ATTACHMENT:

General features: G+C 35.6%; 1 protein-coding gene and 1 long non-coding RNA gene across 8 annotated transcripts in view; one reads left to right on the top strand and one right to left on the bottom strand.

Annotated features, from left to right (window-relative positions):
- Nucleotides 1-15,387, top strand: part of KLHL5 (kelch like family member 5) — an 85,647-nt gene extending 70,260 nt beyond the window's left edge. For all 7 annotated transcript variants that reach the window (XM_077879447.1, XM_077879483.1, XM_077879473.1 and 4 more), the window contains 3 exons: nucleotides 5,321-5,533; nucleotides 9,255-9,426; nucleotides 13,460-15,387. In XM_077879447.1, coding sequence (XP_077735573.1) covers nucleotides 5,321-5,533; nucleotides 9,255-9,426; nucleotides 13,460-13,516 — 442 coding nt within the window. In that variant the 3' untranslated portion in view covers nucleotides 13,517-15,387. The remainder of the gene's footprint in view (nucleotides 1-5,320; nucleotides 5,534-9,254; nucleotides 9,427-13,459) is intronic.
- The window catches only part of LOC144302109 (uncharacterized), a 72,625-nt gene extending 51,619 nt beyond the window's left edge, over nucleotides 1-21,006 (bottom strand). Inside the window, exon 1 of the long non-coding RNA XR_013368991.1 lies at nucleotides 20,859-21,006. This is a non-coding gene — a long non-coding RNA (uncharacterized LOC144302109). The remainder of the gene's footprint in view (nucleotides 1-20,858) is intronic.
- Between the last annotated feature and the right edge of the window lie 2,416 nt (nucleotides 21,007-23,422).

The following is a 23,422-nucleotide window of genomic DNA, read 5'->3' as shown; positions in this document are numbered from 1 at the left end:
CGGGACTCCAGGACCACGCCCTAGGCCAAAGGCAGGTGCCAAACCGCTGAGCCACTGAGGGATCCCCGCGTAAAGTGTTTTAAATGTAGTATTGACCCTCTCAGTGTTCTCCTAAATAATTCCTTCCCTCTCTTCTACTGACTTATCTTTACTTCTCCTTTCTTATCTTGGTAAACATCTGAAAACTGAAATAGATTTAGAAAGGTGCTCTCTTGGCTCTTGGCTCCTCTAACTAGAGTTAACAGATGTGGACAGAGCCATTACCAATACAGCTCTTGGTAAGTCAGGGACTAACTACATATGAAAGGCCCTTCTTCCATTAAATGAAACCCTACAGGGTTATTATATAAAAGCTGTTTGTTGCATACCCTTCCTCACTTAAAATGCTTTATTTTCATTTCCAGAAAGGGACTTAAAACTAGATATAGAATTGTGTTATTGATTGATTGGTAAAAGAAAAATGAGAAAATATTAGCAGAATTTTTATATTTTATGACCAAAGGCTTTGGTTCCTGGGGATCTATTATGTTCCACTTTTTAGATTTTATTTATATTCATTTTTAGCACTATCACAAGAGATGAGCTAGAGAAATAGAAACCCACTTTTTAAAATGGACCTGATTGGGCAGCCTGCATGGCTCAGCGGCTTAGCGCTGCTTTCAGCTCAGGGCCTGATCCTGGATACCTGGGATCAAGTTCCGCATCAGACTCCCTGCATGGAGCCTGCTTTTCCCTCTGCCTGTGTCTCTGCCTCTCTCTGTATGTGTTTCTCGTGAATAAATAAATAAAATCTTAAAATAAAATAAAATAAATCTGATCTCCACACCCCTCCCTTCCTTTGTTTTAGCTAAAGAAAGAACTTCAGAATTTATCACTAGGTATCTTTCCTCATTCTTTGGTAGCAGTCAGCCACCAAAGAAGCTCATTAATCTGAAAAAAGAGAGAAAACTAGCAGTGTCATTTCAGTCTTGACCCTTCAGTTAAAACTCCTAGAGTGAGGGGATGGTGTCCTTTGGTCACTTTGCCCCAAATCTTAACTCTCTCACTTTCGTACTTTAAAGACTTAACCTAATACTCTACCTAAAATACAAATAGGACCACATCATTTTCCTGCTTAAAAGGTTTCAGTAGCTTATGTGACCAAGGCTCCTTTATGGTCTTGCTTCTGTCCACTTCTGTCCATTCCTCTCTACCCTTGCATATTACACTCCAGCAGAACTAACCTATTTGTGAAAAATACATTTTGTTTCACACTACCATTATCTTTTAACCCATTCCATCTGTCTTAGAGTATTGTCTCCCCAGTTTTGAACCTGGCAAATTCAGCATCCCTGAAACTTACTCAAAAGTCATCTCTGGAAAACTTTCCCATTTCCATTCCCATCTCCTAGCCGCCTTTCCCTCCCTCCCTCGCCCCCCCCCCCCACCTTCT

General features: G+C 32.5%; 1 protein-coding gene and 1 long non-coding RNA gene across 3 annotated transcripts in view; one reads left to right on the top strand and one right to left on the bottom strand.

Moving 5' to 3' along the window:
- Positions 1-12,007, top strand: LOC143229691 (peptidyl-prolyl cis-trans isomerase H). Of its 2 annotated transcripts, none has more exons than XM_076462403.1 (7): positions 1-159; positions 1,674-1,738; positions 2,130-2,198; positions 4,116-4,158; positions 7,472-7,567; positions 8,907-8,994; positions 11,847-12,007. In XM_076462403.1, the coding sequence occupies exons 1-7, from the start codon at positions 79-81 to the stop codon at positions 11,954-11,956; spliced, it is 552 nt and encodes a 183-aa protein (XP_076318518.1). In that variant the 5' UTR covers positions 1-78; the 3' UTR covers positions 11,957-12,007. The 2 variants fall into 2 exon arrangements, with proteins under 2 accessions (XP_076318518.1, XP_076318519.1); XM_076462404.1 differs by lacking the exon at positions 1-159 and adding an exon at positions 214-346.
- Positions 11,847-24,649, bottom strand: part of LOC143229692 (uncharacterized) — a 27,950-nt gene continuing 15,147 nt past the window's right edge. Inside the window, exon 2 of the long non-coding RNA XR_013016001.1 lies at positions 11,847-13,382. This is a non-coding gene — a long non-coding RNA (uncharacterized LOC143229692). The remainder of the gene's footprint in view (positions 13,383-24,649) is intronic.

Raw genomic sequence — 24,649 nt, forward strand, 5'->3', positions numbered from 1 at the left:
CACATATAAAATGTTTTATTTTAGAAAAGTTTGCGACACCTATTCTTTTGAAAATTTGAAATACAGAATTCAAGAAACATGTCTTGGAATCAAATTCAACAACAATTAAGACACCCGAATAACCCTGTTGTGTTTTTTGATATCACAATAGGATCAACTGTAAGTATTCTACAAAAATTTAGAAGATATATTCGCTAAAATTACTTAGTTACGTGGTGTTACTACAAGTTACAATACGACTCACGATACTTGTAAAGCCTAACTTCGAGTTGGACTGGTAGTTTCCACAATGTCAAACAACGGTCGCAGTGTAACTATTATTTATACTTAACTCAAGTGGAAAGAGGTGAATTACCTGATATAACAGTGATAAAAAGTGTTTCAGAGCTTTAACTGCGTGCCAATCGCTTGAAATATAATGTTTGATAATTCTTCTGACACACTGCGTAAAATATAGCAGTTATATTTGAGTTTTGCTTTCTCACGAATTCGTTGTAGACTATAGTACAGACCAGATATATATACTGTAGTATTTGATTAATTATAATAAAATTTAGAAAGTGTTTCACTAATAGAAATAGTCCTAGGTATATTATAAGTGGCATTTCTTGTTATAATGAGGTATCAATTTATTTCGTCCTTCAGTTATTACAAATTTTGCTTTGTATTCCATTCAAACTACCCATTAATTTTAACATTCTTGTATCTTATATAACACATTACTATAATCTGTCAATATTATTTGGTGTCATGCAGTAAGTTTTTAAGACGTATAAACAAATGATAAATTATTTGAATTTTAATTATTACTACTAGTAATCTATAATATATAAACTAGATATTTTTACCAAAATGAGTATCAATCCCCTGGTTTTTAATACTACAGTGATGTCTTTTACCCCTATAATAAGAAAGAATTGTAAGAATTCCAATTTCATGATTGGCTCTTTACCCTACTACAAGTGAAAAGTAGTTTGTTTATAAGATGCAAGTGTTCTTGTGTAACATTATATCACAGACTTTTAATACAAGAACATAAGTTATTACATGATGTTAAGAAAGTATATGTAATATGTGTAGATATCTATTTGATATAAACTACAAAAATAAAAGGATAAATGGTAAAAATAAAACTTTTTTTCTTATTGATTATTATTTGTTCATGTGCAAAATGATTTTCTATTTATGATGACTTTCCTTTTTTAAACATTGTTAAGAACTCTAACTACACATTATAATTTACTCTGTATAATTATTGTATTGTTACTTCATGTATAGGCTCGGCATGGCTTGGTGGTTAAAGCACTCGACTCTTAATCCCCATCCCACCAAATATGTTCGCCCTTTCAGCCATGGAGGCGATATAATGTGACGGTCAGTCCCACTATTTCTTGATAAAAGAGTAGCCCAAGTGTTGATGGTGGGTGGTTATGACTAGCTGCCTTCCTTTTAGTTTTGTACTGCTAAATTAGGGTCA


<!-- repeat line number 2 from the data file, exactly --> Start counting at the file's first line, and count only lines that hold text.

Annotated features, from left to right (window-relative positions):